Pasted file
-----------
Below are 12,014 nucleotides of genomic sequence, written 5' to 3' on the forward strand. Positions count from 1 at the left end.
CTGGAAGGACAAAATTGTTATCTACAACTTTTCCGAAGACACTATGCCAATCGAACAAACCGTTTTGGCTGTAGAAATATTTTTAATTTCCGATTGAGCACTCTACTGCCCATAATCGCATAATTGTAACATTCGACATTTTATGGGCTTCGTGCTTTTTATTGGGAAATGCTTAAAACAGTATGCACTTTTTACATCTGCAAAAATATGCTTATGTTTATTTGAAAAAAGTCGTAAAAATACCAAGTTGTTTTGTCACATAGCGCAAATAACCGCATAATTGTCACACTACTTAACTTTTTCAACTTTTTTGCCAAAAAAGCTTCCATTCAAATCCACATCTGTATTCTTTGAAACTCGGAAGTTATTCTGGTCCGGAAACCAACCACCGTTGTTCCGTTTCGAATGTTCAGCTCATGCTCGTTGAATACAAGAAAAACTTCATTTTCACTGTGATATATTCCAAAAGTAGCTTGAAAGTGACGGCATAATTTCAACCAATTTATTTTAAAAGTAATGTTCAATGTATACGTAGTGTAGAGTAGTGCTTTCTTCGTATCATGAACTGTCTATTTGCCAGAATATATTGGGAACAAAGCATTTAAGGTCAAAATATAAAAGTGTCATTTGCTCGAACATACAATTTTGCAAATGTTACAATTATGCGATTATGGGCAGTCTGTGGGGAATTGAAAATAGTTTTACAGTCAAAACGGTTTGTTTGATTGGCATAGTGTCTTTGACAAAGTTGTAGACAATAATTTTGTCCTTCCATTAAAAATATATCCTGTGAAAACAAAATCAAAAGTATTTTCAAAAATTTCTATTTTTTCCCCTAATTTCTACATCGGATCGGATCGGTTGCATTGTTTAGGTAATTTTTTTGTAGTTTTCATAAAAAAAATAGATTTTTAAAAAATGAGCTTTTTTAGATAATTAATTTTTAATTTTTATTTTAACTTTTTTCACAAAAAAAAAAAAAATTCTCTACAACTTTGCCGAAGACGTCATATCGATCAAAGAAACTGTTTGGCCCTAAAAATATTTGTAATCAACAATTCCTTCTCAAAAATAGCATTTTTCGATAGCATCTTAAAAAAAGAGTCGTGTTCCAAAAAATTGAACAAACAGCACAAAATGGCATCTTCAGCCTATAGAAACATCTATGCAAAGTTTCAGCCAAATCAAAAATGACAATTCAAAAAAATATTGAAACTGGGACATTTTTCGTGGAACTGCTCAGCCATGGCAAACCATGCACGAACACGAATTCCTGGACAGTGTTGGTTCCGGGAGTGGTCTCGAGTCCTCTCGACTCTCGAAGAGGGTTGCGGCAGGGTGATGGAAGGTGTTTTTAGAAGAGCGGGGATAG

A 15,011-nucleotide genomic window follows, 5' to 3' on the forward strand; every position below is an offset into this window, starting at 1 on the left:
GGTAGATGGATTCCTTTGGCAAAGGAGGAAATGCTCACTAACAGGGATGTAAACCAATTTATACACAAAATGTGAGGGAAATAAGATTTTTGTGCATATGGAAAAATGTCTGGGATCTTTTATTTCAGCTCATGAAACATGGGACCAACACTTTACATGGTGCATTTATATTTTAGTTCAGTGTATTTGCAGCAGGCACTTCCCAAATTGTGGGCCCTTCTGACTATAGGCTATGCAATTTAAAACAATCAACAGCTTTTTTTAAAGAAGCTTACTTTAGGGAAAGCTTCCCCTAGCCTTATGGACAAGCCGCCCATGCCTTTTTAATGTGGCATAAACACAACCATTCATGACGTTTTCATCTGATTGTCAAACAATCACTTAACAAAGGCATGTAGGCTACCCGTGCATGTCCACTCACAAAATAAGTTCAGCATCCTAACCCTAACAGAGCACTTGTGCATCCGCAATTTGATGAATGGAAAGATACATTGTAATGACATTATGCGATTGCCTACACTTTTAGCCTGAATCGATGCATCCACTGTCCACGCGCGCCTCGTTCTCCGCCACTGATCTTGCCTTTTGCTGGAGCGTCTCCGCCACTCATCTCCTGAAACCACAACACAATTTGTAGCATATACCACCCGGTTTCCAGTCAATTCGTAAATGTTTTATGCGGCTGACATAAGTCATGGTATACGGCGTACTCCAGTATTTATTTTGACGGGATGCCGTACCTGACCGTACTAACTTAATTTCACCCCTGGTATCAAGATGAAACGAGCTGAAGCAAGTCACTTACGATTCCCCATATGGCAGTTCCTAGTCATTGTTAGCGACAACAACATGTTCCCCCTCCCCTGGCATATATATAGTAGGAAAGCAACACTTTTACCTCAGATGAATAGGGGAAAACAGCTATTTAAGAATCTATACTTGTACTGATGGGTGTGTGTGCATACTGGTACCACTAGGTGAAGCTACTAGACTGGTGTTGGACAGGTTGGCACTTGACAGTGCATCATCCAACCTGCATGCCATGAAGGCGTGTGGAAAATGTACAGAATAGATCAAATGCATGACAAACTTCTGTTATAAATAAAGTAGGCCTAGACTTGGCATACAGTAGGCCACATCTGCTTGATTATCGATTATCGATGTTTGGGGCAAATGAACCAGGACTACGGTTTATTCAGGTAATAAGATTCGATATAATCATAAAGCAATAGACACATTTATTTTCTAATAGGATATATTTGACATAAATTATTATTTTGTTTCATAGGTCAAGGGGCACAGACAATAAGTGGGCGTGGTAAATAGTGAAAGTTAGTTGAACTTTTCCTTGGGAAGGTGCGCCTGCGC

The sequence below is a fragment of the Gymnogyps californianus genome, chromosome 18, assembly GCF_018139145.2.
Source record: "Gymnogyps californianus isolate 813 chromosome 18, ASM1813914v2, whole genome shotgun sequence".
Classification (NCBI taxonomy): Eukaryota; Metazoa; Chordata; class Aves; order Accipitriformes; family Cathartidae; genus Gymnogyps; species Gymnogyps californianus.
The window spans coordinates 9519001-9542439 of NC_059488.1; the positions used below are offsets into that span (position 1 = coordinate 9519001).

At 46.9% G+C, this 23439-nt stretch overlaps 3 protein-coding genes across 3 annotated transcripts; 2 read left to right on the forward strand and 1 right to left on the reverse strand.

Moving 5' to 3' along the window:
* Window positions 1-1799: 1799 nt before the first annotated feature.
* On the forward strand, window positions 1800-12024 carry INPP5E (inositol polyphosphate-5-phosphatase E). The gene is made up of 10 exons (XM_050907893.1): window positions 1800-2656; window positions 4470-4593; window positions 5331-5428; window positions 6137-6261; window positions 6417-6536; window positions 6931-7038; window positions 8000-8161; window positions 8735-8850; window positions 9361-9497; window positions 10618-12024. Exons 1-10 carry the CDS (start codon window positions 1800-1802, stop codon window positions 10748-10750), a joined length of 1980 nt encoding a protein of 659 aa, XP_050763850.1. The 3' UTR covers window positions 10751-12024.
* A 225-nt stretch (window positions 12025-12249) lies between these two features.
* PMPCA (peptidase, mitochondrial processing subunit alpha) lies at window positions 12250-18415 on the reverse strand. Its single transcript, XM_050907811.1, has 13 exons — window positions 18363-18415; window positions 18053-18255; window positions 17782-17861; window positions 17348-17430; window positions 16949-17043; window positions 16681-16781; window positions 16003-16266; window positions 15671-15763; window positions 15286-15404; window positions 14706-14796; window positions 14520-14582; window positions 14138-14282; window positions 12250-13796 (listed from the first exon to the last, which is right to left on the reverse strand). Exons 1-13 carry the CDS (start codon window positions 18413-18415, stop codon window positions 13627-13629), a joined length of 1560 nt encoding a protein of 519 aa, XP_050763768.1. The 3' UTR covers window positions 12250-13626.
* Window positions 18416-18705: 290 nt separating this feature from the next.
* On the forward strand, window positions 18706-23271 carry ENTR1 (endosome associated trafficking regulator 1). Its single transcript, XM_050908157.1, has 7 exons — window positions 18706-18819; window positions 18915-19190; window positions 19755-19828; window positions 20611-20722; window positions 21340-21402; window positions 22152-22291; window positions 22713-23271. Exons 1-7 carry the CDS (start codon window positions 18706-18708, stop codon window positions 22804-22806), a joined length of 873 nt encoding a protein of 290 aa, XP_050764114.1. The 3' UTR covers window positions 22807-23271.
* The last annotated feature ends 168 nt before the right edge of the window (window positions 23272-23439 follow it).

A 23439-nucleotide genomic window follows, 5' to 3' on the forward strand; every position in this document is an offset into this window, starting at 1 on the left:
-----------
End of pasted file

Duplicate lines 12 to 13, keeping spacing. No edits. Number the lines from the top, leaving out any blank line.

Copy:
* On the forward strand, window positions 1800-12024 carry INPP5E (inositol polyphosphate-5-phosphatase E). The gene is made up of 10 exons (XM_050907893.1): window positions 1800-2656; window positions 4470-4593; window positions 5331-5428; window positions 6137-6261; window positions 6417-6536; window positions 6931-7038; window positions 8000-8161; window positions 8735-8850; window positions 9361-9497; window positions 10618-12024. Exons 1-10 carry the CDS (start codon window positions 1800-1802, stop codon window positions 10748-10750), a joined length of 1980 nt encoding a protein of 659 aa, XP_050763850.1. The 3' UTR covers window positions 10751-12024.
* A 225-nt stretch (window positions 12025-12249) lies between these two features.